As ever, the most enlightening element was to talk to the 20 or so people there. There were some fascinating old established Eastern Cape families. Clearly if your surname is Gush or Howarth or Fowlds or Hart, you own part of what was once a vast tract of land owned by your great grandfather, now split between the male descendants. These families are the equivalent of the local squirearchy and links go back generations. The Sidbury Club, where the meeting was held, is the focus of weekend social activity and membership opens doors and establishes contacts of immense mutual significance. Representatives of these families, who own the reserves, dominated the meeting and there were also some younger reserve managers, like Francois, in attendance. This constituency said little in the meeting but was much more forthcoming over a few beers and a braai after formal proceedings had finished.
It is in conversation, and once a couple of glasses have been taken, that statements of opinion become less inhibited. Opinion here almost always distils into something to do with race. It is the elephant in every room. A really nice young couple, trying to make ends meet on a reduced salary at a small reserve which has been pared to the bone, were very persuasive in their argument that black workers were better off on farms when apartheid was in place than they are now. Everyone was united in the problems of drunkenness and theft they face with their black labourers. Most took sideswipes at the incompetence and corruption of black administrators and politicians. All, I think, secretly hanker after the days when to be white guaranteed wealth and a position in society, even if it is recognised that it could not have continued.
Being in this part of the Eastern Cape is like being in an institution. Lots of support and friendship but with it an inability to be able to fart and not have someone twenty miles away know you have done so within the hour. There are some very, very nice people but quite how they maintain sanity is a mystery. I guess it is what you are used to and exactly the same is probably said about the job I do in the place I do it. Wellington still seems a million miles away, incidentally, even though I am now into the second half of the Africa leg.

Wednesday, 1 December 2010

It is not all unfolding quite as I had envisaged, which is not to say that I am anything other than very content. Francois is allowing me to go with him wherever he goes and he has been brilliant at taking me roundabout routes in order to include points of interest. Francois, his Dad and his brother all have farms in the vicinity and we have visited all three at different stages in the past 48 hours.
The main job has been dismantling the steel frame of a large shed, 30mx10m in area and 8-15m high. The actual dismantlers are the farm ‘boys’. These are local African blokes, who work on the reserve as labourers with varying degrees of skill. The metal framework of the shed was held together by large bolts, all of which had to be cut using a steel cutter. Fine. Except the bloke doing the cutting was either perched at the top of a ladder being held by his mate or sitting astride a sloping 10 cm wide steel girder. Both positions were over 10m above ground level. No hard hats, no harnesses, no carabineers and in a gusty wind. Francois, plus the provider of the crane, along with the provider of the cutter and oxy-acetylene torch had important roles. This was to smoke several fags, offer technical advice, discuss the Springbok victory over England at the weekend, hoot with mirth at any joke and drive the trucks. All in Afrikaans. You can understand how much I had to offer to all this.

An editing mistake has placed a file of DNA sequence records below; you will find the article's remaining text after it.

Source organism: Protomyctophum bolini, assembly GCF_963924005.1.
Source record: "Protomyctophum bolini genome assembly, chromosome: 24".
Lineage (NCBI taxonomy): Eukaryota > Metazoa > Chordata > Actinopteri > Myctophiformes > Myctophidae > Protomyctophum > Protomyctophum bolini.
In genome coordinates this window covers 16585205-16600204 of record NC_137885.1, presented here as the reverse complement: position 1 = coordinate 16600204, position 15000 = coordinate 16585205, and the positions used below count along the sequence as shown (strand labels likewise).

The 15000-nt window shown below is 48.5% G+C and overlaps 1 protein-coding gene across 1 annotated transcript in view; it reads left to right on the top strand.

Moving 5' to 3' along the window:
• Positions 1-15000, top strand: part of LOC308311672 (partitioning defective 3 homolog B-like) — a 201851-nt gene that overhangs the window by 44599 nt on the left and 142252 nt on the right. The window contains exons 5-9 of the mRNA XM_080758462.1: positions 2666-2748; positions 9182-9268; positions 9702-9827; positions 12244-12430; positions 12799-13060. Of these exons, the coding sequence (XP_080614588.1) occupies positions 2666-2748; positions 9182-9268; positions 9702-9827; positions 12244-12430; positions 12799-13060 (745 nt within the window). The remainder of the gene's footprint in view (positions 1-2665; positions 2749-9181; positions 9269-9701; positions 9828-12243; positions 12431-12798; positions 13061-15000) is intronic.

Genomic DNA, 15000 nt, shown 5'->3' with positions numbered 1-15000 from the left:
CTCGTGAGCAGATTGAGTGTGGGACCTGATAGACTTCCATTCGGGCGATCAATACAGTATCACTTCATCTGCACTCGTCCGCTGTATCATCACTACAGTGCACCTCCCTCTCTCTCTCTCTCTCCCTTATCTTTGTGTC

Francois knows everyone in the area, inevitably, and the dismantling company is run by a friend who is doing it on the cheap because Francois helped him out with his swimming pool construction a couple of weeks back. The shed has been a casualty of the new management ( too untidy an item to occupy any position on an exclusive game reserve ). Francois was asked if he could get rid of it. Providentially, his Dad needs a new shed for hay storage on his dairy farm. So the whole frame is being transported 5km to its new home tomorrow. Dad pays for the labour and transport and gets a shed for 25% of what he would otherwise have paid for it. Dad now owes Francois a favour. And so on.
There has also been the need to pump water into the water holes for the animals. It has been very dry for a while in the area. The pumps all work on diesel, which was running low. This necessitated a trip into Alexandria to fill the 15 litre cans. Alexandria is signposted all over the area from some distance away. I had visions of a thriving small town, at very least. Wrong. Crowthorne is bigger and has more shops. The only reason Alexandria was full of people was that it was the first day of the month and, therefore, pay had gone in the night before. The queues for cash machines stretched down the road. Francois says it will have been drunk by Christmas. He reckons ( HIV apart ) it is the most important factor holding the average black South African back from genuine improved living standards. He also remarked that the farm boys frequently turn up legless.
Perched on a ladder, with a metal cutter, with no safety attachment and banjaxed? Whilst I admire the skill, it doesn’t make for a long and happy retirement.